- Can I afford adoption? Adoption is free for expectant mothers. All of our adoption services are provided at no cost to you, and your legal and medical expenses will be covered. In addition, you can receive financial assistance to cover living and medical expenses like housing, groceries, clothing and gasoline during your pregnancy.
- Am I ready to make important adoption decisions? You are always in control of your adoption plan. This means you will select an adoptive family for your baby, determine the type of post-placement relationship you want to have with your child, and more.
- Am I emotionally prepared for adoption? Adoption is an emotional process, and feelings of grief and loss are normal for any prospective birth mother. Our adoption counselors will be with you every step of the way to help you process difficult emotions and ensure you are happy with your adoption decision. Our counselors are independent and will not pressure you. They understand how difficult this process is.
- Do I want to have a relationship with my child? If you make an adoption plan for your baby, it will be up to you to decide what kind of relationship you want to have with your child and the adoptive parents after placement. With open or semi-open adoption, you can watch your child grow up and remain an important part of his or her life. Your child will always be told how much you loved him or her, and you can also share that information personally with the child.
As an expectant mother, you are the only person who can decide whether you want to raise your baby, end your pregnancy or make an adoption plan. However, you do not have to consider your unplanned pregnancy options alone.
You can call, text or message A Child’s Hope any time, for free and with no obligation to proceed with an adoption plan. An adoption counselor will reach out to discuss your options of adoption vs. keeping the baby and help you make the choice that is right for you.
Find a Counselor: Click a star near where you live on the NC map to see what counselor would be assigned to you
Adoption Counselor/Homestudy Supervisor - Triangle
As an adoptive parent I truly have a passion for adoption. There is no greater joy than helping to create a family! I love this job and I love working with adoptive parents as well as the birth parents. When it all comes together it is an awesome experience! Kelly is a graduate of NC State University where she earned a Bachelor of Social Work. She also received her Master of Social Work from the University of South Carolina. Kelly has been working with children, families, in the home and in communities for 18 years. Kelly has been working with birth mothers and adoptive parents for the last 5 years. Besides working, she has a great husband and three fabulous children, Landon, Parker and Ansley. Kelly and her husband adopted their daughter with the help of ACH and feels as though her personal experience helps her relate to other adoptive families.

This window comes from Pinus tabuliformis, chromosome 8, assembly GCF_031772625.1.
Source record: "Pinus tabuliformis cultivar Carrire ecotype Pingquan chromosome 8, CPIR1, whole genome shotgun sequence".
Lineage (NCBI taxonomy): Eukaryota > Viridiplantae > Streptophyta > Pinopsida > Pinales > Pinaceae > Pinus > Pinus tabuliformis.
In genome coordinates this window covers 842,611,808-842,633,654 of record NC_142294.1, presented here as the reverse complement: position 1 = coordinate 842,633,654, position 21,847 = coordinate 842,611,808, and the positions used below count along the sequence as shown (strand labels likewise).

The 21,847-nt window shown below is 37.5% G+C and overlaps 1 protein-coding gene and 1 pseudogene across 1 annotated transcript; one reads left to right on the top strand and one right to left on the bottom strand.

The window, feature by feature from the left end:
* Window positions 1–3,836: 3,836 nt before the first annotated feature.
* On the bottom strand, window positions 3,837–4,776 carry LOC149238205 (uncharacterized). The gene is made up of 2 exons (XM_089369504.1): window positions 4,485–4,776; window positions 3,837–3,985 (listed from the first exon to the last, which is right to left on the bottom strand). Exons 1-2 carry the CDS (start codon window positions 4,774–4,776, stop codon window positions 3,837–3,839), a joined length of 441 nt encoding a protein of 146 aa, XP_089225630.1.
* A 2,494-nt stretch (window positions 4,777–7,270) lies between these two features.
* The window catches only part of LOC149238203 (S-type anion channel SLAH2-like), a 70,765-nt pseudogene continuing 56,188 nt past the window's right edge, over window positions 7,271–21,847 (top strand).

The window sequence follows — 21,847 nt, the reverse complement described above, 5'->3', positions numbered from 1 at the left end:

Sloane completed her undergraduate degree in Human Services Counseling at Old Dominion University and holds a Master's Degree in Social Work from the University of Southern California. Sloane has been working with children, birth mothers and adopting families for more than 10 years. She loves advocating for children and helping women during pregnancy.
Lakisha completed her undergraduate degree in Sociology with a concentration in Social Welfare at Winston-Salem State University. She received her Master of Social Work from Syracuse University. Lakisha has worked with children, individuals and families for more than 12 years. Her experience includes working with at-risk youth, homeless children and families, child mental health, as well as school social work and case management. She is also a long-time basketball fan, a former player and coach. She played at Winston-Salem State University and coached women’s basketball at Elon University and Syracuse University. Lakisha and her husband reside in Alamance County, with their young son.
Jess completed her undergraduate degree in Communication at the University of Pittsburgh at Johnstown and earned her Master of Arts degree in Clinical Mental Health Counseling from Messiah College. Her professional experience includes case management, education, women’s behavioral health including a focus on pregnant mothers, and working with kinship and domestic adoptive families who have experienced trauma. Jess is a native of central Pennsylvania though loves living in Asheville with her significant other. When she is not working, she is likely caring for her puppy and dog, painting, practicing yoga, camping or planning her next road trip to see family and friends or have an adventure in some new place!
Sylvia is a graduate of Western Carolina University, where she earned a Bachelor of Social Work. She also received her Master of Social Work from the University of North Carolina. Sylvia has been working with children and families for more than 19 years. She enjoys gardening, reading, hiking, and spending time with her husband and three boys. She also loves animals, especially her dog Jazzy.
Nicole completed her undergraduate studies at Chowan University in Psychology with a concentration in Alcohol & Drug Studies and a minor in Criminal Justice. Nicole has provided services to adolescents, teens, college students, the Department of Corrections, the Department of Parole and Probation, the NC Division of Motor Vehicles, the Division of Transportation, and the Department of Defense. She is a Certified Alcohol & Drug Counselor and has been working in the mental health field for 15 years.
Suzanne was the primary pregnancy care manager stationed at Duke high-risk perinatal clinic for 20 years. She has a BS in Social Work at UNC Pembroke and is a licensed School Social Worker. She recently worked as a case manager in a substance abuse disorder residential program for women with young children. Suzanne is a “Durhamite” but has resided in Wake County since graduating. Her biggest accomplishment has been happily raising her 14 yo daughter and 3 poodle mixed pups.